The Girl  (2012)    71/100

TV Movie

Rating :   71/100                                                                                        91 Min

A curious little number about the relationship between Alfred Hitchcock and one of his leading ladies, Tippi Hedren, perhaps especially so as it comes at the same time as another biopic of the famous director – the aptly titled ‘Hitchcock’. Here, Toby Jones stars as the man himself, looking to cast someone for the now famous role of Melanie Daniels in ‘The Birds’ (63). Enter Sienna Miller as Miss Hedren, a model whom Hitch had seen in a commercial and asked someone to go find ‘The Girl’. He would also use Hedren in his next film ‘Marnie’ (64), which The Red Dragon considers to be one of his very best, ranking alongside ‘Frenzy’ (72) and ‘Vertigo’ (58) – in fact, whenever I think of Hitchcock’s work it isn’t the image of a girl in a shower being brutally stabbed that comes to mind, nor James Stewart being dragged into a whirling vortex, but rather the image of Tippi Hedren walking consciously along a train platform sporting a suggestive bright yellow purse, one which contrasts starkly with the dark shades of grey around her. The story of ‘The Girl’ provides invaluable insight into just why ‘Marnie’ feels so unique, and dangerous; far scarier than ‘The Birds’ or ‘Psycho’ (60).

Alfred Hitchcock’s work is studied in film schools the world over, indeed it has been claimed more so than any other artist in the history of film. Yet, the details of this film are revelatory to say the least, not to mention highly controversial, with several of his previous leading ladies decrying the piece as false. None of those actresses, however, can really speak about the events mentioned here themselves, and the screenwriter Gwyneth Hughes spoke extensively with Tippi Hedren herself (as did Sienna Miller) and several surviving members of Hitchcock’s crew. Indeed, Tippi Hedren has publicly endorsed the film as accurate in its portrayal of events and persons. This fact alone makes it an absolute must see for fans of Alfred Hitchcock and indeed for anyone with an interest in film history.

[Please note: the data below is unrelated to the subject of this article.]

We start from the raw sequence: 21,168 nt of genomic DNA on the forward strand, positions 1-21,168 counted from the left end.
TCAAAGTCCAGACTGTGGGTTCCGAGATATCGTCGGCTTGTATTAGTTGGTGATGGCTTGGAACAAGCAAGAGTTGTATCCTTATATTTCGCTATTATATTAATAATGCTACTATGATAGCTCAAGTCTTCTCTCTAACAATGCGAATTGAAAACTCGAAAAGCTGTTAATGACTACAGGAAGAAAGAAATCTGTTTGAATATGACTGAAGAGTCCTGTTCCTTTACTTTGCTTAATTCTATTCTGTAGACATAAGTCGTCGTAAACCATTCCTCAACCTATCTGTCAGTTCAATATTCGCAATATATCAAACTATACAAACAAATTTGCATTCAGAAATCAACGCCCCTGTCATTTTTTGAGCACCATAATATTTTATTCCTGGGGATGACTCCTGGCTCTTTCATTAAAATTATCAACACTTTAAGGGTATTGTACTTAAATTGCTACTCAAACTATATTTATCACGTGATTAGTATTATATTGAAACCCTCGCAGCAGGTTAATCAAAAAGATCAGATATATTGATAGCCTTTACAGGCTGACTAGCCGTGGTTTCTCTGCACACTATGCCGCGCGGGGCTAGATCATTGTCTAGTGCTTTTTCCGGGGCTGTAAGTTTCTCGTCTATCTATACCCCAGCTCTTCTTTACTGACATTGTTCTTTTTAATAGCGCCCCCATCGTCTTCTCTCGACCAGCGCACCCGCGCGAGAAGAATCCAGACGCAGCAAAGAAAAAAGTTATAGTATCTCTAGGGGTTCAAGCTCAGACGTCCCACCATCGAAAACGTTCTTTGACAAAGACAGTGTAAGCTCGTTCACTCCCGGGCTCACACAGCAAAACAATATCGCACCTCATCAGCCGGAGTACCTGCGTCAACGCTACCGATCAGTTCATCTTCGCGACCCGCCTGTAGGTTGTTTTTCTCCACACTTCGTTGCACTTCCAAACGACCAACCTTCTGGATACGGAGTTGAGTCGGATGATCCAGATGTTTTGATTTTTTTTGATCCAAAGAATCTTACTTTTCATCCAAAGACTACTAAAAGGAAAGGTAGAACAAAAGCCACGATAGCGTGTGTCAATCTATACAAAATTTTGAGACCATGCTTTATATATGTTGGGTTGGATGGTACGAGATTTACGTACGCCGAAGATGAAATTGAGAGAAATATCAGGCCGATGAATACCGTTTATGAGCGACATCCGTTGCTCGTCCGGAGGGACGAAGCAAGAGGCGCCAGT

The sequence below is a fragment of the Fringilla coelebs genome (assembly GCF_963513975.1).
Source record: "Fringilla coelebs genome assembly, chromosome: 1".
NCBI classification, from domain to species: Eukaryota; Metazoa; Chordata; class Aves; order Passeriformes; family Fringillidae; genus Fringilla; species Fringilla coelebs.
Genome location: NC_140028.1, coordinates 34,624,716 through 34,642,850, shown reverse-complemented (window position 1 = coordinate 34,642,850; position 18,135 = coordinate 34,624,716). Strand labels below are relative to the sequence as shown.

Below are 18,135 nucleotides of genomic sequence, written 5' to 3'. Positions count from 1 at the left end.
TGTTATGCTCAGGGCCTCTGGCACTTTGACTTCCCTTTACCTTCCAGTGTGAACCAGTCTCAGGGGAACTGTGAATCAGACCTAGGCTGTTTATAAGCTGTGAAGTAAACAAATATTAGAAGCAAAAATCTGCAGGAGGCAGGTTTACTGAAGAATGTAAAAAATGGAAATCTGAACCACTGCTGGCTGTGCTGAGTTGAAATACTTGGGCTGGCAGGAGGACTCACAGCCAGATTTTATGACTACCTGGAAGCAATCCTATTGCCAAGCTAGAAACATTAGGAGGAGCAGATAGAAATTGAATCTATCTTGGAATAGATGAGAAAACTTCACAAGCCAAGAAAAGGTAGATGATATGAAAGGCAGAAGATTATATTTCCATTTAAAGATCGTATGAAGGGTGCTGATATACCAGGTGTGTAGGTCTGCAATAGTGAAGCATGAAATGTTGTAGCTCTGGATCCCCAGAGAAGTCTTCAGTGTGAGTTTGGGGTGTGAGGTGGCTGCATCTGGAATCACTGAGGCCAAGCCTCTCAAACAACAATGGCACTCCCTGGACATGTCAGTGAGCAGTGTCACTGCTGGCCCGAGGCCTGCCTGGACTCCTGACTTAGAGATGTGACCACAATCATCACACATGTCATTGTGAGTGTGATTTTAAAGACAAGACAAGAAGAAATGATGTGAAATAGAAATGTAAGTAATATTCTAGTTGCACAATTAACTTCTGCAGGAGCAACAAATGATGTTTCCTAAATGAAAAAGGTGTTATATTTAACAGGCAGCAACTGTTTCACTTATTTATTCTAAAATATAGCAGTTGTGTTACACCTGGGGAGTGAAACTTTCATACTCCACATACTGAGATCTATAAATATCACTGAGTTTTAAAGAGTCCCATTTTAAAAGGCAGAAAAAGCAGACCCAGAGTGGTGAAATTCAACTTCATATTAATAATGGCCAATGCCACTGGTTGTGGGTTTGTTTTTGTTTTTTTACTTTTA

Both leads are very well cast, and interestingly just as here Toby Jones, an extremely versatile and talented actor, is playing a role for which someone else (Anthony Hopkins in the aforementioned and yet to be released in the UK ‘Hitchcock’) may very well get an Academy Award nod, so too did he play Truman Capote in 2006’s ‘Infamous’, hot on the heels of Philip Seymour Hoffman’s Oscar winning 2005 interpretation.

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